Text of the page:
Johnson could say that we were right to have a vote in principle for Brexit and that, once we can see what Brexit means, we should have another one. There is no other solution.

8 Responses to “Boris Johnson’s resignation makes People’s Vote more likely”

  • A very good article.

    Notwithstanding the two new headlines about Boris Johnson and David Davis resigning, it is shocking that so-called “elite” and “educated” senior politicians feel that it is “right” and “normal” to use the raw language and expletives they’ve been using, especially recently. “F*** Business”; a Brexit policy like a “turd”. This is absolutely not normal.

    We all use these words in private, but rarely in public, and certainly don’t exect politicians to use such words in public.

    Just to finish off, if anyone wishes to read an excellent discussion on the character-type behind this behaviour, refer to the Guardian article “The Guardian view on the cabinet Brexiteers: vacuous, dreary and incapable of responsibility” (6. July 2018) (found easily in an Internet search)

  • As Oscar Wild did not write ..”To lose one minister is a misfortune……”
    What beggar’s belief is what appears to be the fact that the current crop of senior or ex-senior ministers appear to have such a fragile comprehension of Government policy and the consequences of their own actions. Leaving aside whether the May proposals (as yet to be properly published are good or bad why did it take so long for Messes Davies and Johnson to realise they could not continue to support them. What exactly has changed in the 48 hours or more since the Chequers meeting? In my day when advising ministers they were people of intellect who grasped both the content and the implications of the content of what they were being briefed and knew what they would and would not sign up to. In terms of the future and his greater ambition it hardly shows Boris to be Prime Ministerial material. Boris – Yea and Ney!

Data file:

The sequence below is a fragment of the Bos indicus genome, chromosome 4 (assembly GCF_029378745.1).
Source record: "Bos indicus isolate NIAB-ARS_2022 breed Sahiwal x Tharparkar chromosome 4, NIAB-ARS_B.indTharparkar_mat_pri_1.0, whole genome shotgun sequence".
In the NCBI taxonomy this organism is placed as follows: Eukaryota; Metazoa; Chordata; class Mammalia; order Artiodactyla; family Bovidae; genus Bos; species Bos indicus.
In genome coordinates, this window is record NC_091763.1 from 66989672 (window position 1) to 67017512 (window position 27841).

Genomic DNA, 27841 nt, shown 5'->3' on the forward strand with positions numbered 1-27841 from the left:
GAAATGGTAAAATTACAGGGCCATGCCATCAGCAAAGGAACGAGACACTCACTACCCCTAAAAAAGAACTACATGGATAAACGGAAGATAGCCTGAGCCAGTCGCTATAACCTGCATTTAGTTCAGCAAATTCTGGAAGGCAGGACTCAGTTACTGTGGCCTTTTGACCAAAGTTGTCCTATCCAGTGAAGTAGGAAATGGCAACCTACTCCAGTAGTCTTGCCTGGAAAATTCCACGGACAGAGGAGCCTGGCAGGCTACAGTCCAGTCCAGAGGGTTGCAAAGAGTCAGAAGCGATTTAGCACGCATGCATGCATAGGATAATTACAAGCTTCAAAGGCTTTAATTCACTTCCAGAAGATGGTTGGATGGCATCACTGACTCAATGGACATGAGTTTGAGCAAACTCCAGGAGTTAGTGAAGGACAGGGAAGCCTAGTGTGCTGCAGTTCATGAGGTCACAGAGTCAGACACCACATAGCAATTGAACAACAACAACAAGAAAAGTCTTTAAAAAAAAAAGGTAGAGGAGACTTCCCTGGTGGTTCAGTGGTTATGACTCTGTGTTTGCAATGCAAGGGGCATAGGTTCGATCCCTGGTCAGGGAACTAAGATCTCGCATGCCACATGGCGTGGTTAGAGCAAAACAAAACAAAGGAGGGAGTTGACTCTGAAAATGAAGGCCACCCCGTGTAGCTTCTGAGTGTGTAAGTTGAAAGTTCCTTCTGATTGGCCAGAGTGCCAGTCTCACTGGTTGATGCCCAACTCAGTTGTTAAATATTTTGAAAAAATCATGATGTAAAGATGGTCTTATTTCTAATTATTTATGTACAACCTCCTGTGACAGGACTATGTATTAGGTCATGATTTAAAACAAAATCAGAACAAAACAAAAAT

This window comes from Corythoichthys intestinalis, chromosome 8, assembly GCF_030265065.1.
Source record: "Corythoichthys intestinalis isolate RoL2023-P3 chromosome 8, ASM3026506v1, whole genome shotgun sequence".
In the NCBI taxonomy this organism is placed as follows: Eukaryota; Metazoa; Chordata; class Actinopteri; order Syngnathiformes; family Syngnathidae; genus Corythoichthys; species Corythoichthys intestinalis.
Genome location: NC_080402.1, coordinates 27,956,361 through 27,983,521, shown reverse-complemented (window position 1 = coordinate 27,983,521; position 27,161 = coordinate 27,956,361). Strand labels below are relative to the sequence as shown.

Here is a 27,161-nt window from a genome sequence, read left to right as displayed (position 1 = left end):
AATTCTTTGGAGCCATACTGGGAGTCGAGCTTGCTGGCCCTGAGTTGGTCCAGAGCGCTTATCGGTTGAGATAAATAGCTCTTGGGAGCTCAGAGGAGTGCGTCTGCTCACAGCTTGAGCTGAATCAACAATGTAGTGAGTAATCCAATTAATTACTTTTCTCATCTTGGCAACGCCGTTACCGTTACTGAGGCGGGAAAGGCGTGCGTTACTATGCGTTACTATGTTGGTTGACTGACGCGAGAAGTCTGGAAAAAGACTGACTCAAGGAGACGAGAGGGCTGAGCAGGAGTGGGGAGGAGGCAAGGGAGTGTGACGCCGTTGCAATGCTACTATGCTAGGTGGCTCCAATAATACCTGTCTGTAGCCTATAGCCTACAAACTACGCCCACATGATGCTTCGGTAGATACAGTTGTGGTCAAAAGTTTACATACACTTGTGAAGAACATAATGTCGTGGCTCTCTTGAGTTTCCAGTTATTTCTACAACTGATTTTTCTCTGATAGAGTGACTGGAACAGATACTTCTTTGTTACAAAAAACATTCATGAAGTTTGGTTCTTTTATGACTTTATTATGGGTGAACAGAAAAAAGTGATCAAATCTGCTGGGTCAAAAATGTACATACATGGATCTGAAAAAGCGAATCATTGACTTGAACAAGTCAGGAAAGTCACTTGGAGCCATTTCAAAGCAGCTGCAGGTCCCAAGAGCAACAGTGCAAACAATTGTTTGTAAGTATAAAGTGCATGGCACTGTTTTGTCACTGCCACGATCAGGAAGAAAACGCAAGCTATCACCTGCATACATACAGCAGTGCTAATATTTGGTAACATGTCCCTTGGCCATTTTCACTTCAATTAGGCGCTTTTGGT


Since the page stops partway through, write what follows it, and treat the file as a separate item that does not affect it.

• I have just spent an hour listening to May repeating ad nauseam her dreary Brexit mantra. I have to say that I do admire her tenacity but that alone does not make her right. She seems prepared to pay any price (or cause us to pay any price) to keep the Tories in power. So, in short, she needs to be put into a position where the only way forward is for a Peoples Vote on the Brexit outcome. I daren’t say a rerun of the referendum for obvious reasons. Let’s just say that now that we have a more educated electorate they would probably vote for staying within the EU and probably support a party where that was part of their manifesto. This surely is an opportunity for some of the more energetic MPs to see an opportunity?